Building Partnerships at Oyster Bay

FullSizeRenderSkyline Earth Team and San Lorenzo Earth Team joined forces to help make Oyster Bay Regional Park a more beautiful place! The two teams of environmental leaders worked under the direction of Pamela Beitz of East Bay Regional Parks.  She taught the team how to identify Stinkwort and Pampas Grass, and how to effectively remove both invasive species from the restoration area.

The interns focused their invasive removal efforts on an area of the park that is being converted into a community disc golf course, which is a project that will draw visitors to the park and increase awareness for issues of restoration and the environment in the East Bay.

The whole team spent some of the day removing juvenile plants before splitting into two groups to do more challenging work.  One group of youths worked together to remove massive clumps of adult Pampas Grass, using their combined strength to dig through the strong, tangled roots.  The moment when the largest grass was pulled was a moment of shared victory!

The other group of interns scanned the park for fallen buckeye seeds from established buckeye trees.  They then learned how to plant the buckeyes beneath a couple of inches of soil after digging through the tangled leaf litter on the surface of the ground.  The team of gatherers was able to plant 50 buckeye seeds along the southern edge of the disc golf course and are looking forward to coming back to the park in years to come to see how their trees grow!

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Collecting Bugs in Sausal Creek

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Baetidae, or Small Minnow May Fly, collected in Sausal Creek Watershed

An expert on benthic macro-invertebrates, or bugs, has been helping Skyline Earth Team collect samples and inventory invertebrates throughout Sausal Creek Watershed. Interns have spent recent weeks testing water at different sites along Sausal Creek, and these tests have included benthic macro-invertebrate inventories.

These tiny bugs can tell us big stories about whats going on in the creek!  If many different varieties of invertebrates are found in a sample, it means that a stream is functioning to a good extent.  Certain species are more sensitive to stream conditions, so finding those species is even more exciting.  Finding a range of invertebrates, including some that graze on algae and some that are predators, shows researchers that a food web has been established in that particular ecosystems.

Skyline Earth Team is working on a project to protect water quality and stream biodiversity at Dimond Park, and sampling benthic macro-invertebrates provides great insight into what’s going on in the watershed!

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Interns Get to the Bottom of Public Opinion on Pet Waste in Dimond Park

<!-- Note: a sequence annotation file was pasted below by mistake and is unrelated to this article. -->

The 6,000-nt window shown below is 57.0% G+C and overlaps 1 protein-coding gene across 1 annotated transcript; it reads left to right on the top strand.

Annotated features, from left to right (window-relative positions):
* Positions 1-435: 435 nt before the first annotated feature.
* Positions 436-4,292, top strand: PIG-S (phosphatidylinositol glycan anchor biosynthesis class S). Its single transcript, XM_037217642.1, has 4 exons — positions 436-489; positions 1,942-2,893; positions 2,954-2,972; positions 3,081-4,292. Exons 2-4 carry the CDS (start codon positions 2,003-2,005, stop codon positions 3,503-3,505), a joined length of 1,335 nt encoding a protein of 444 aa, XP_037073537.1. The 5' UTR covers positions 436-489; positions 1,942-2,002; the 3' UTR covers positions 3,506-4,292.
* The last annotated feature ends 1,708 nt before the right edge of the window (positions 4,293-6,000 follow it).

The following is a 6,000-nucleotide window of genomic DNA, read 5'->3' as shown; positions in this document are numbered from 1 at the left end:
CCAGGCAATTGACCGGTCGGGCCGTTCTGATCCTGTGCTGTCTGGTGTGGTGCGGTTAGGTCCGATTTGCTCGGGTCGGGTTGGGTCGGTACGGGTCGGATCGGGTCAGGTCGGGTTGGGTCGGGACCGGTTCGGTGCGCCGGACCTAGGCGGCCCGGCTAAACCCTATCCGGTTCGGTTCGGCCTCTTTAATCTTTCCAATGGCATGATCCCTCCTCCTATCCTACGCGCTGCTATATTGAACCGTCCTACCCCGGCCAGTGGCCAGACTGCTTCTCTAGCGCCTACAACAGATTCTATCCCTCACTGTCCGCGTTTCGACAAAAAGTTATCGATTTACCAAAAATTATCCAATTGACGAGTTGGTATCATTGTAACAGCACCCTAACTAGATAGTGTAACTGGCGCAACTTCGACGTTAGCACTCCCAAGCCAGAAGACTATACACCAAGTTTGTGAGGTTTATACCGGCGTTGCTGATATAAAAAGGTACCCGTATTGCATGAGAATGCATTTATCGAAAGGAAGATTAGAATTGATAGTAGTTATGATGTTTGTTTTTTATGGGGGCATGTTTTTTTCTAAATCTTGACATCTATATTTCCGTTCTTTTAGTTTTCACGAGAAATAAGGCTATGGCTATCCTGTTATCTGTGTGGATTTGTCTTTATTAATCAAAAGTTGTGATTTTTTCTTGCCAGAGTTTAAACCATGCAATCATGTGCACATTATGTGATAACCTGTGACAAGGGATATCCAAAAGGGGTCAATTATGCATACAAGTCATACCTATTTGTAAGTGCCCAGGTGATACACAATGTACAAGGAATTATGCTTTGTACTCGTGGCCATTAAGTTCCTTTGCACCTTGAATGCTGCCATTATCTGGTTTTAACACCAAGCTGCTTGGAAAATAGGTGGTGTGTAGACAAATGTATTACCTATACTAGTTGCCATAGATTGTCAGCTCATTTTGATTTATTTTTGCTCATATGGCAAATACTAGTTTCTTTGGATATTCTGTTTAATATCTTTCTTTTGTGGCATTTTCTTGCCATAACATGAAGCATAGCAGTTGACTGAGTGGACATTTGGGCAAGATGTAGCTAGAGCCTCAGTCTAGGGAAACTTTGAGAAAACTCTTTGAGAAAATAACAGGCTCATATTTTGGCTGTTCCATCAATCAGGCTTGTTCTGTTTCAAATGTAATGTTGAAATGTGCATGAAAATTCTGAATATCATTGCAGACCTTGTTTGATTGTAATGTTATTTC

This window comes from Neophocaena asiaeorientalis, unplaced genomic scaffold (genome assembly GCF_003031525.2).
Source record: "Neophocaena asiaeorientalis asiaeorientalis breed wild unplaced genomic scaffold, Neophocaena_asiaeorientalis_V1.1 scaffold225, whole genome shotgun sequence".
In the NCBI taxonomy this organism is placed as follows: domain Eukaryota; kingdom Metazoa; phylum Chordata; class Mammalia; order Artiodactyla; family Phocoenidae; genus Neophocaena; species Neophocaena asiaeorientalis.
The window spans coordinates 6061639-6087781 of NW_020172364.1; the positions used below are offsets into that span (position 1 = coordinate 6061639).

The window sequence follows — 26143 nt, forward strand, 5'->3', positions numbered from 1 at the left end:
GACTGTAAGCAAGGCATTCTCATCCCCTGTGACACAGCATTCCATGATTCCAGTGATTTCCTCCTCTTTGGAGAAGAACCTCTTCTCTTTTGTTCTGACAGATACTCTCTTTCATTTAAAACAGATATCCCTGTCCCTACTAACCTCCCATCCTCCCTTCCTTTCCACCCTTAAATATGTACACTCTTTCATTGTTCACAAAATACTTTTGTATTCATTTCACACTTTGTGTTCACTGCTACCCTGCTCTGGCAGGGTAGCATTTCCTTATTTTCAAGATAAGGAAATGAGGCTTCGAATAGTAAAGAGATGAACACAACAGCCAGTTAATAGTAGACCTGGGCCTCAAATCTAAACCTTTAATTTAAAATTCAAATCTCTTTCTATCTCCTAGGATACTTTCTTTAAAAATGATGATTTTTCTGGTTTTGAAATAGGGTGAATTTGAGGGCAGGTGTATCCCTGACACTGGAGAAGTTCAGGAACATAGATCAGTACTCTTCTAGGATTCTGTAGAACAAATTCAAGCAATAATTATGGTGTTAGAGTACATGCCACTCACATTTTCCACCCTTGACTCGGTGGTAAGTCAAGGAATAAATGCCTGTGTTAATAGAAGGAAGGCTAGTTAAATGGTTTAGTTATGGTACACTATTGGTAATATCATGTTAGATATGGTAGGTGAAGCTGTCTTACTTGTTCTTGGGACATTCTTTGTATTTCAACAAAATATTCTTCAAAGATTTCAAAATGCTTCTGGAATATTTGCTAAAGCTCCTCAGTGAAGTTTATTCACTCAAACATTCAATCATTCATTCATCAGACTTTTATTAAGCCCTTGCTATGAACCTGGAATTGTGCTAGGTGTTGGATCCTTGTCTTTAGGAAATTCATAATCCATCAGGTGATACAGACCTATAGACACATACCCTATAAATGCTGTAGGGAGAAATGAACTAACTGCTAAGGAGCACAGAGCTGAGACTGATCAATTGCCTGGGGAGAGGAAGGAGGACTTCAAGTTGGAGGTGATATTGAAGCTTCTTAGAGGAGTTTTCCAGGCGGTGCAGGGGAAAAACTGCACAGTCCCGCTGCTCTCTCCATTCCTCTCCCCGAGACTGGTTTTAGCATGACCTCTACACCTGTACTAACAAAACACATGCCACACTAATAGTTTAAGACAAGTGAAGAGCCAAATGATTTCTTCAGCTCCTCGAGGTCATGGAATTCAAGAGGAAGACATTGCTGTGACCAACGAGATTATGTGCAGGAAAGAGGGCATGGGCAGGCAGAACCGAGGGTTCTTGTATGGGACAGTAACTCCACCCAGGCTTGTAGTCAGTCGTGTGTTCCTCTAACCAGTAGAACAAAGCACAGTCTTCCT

Screen Shot 2017-11-01 at 10.49.31 AMOn an unseasonably hot day in late October, Skyline interns journeyed to Dimond Park to survey dog owners about their opinions on pet waste and water quality.  The interns spent the past weeks preparing a survey that would help reveal the challenges of preventing dog waste from contaminating Sausal Creek.

The survey was concise but in depth, and focused on personal habits, opinions about park infrastructure, and knowledge and values about water quality and fish life in Sausal Creel.  The interns decided that they wanted to participate in the survey process directly by asking respondents the questions out loud, and initiating more in depth conversations about the issues.  While the survey questions provided a lot of good insight, many of our interns felt like the most valuable lessons they learned came from conversations that stemmed from them.

Some interesting experiences and stories came out of the survey day, including one group of interns who were lectured by a woman about how people should stay away from dogs and focus on all the problems that people cause directly.  Luckily, the interns thought it was funny and not too intimidating!

In general, the experience was positive for our Skyline interns.  They were definitely nervous during the first round of interviews, but once they got into the swing of things, they enjoyed the experience and were able to get 22 responses on a relatively quiet Wednesday afternoon!

The data collected from this survey will be used to move forward Skyline’s project focusing on reducing pet waste contamination in Dimond Park.  The next step in the investigation is to do water quality testing in the park to figure out what the real issues are! Stay tuned for updates about our Dimond Park Pet Waste Project!

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